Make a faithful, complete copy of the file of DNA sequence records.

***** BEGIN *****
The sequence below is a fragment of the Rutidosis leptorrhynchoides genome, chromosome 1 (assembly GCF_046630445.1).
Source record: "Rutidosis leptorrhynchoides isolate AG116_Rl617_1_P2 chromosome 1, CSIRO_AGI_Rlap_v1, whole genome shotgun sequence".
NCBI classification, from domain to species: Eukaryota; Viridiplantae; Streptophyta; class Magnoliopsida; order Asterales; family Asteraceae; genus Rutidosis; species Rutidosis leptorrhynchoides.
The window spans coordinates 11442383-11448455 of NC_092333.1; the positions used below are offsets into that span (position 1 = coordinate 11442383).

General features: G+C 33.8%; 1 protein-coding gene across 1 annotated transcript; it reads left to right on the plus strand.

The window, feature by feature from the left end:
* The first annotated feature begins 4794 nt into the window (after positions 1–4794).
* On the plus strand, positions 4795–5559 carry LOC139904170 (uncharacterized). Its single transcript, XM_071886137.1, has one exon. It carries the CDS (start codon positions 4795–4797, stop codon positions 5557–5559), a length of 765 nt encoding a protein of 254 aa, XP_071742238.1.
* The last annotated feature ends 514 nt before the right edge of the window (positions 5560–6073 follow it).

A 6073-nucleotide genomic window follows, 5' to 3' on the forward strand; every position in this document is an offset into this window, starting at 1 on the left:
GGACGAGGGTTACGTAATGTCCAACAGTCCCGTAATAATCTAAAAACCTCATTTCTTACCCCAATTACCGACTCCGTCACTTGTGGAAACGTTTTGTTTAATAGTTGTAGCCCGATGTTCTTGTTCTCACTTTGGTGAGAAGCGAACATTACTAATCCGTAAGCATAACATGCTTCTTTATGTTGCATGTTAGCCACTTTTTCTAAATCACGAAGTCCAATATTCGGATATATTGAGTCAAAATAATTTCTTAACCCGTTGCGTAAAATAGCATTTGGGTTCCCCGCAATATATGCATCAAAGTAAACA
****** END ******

The sequence below is a fragment of the Rutidosis leptorrhynchoides genome, chromosome 1 (assembly GCF_046630445.1).
Source record: "Rutidosis leptorrhynchoides isolate AG116_Rl617_1_P2 chromosome 1, CSIRO_AGI_Rlap_v1, whole genome shotgun sequence".
NCBI classification, from domain to species: Eukaryota; Viridiplantae; Streptophyta; class Magnoliopsida; order Asterales; family Asteraceae; genus Rutidosis; species Rutidosis leptorrhynchoides.
The window spans coordinates 11442383-11448455 of NC_092333.1; the positions used below are offsets into that span (position 1 = coordinate 11442383).

General features: G+C 33.8%; 1 protein-coding gene across 1 annotated transcript; it reads left to right on the plus strand.

The window, feature by feature from the left end:
* The first annotated feature begins 4794 nt into the window (after positions 1–4794).
* On the plus strand, positions 4795–5559 carry LOC139904170 (uncharacterized). Its single transcript, XM_071886137.1, has one exon. It carries the CDS (start codon positions 4795–4797, stop codon positions 5557–5559), a length of 765 nt encoding a protein of 254 aa, XP_071742238.1.
* The last annotated feature ends 514 nt before the right edge of the window (positions 5560–6073 follow it).

A 6073-nucleotide genomic window follows, 5' to 3' on the forward strand; every position in this document is an offset into this window, starting at 1 on the left:
GGACGAGGGTTACGTAATGTCCAACAGTCCCGTAATAATCTAAAAACCTCATTTCTTACCCCAATTACCGACTCCGTCACTTGTGGAAACGTTTTGTTTAATAGTTGTAGCCCGATGTTCTTGTTCTCACTTTGGTGAGAAGCGAACATTACTAATCCGTAAGCATAACATGCTTCTTTATGTTGCATGTTAGCCACTTTTTCTAAATCACGAAGTCCAATATTCGGATATATTGAGTCAAAATAATTTCTTAACCCGTTGCGTAAAATAGCATTTGGGTTCCCCGCAATATATGCATCAAAGTAAACA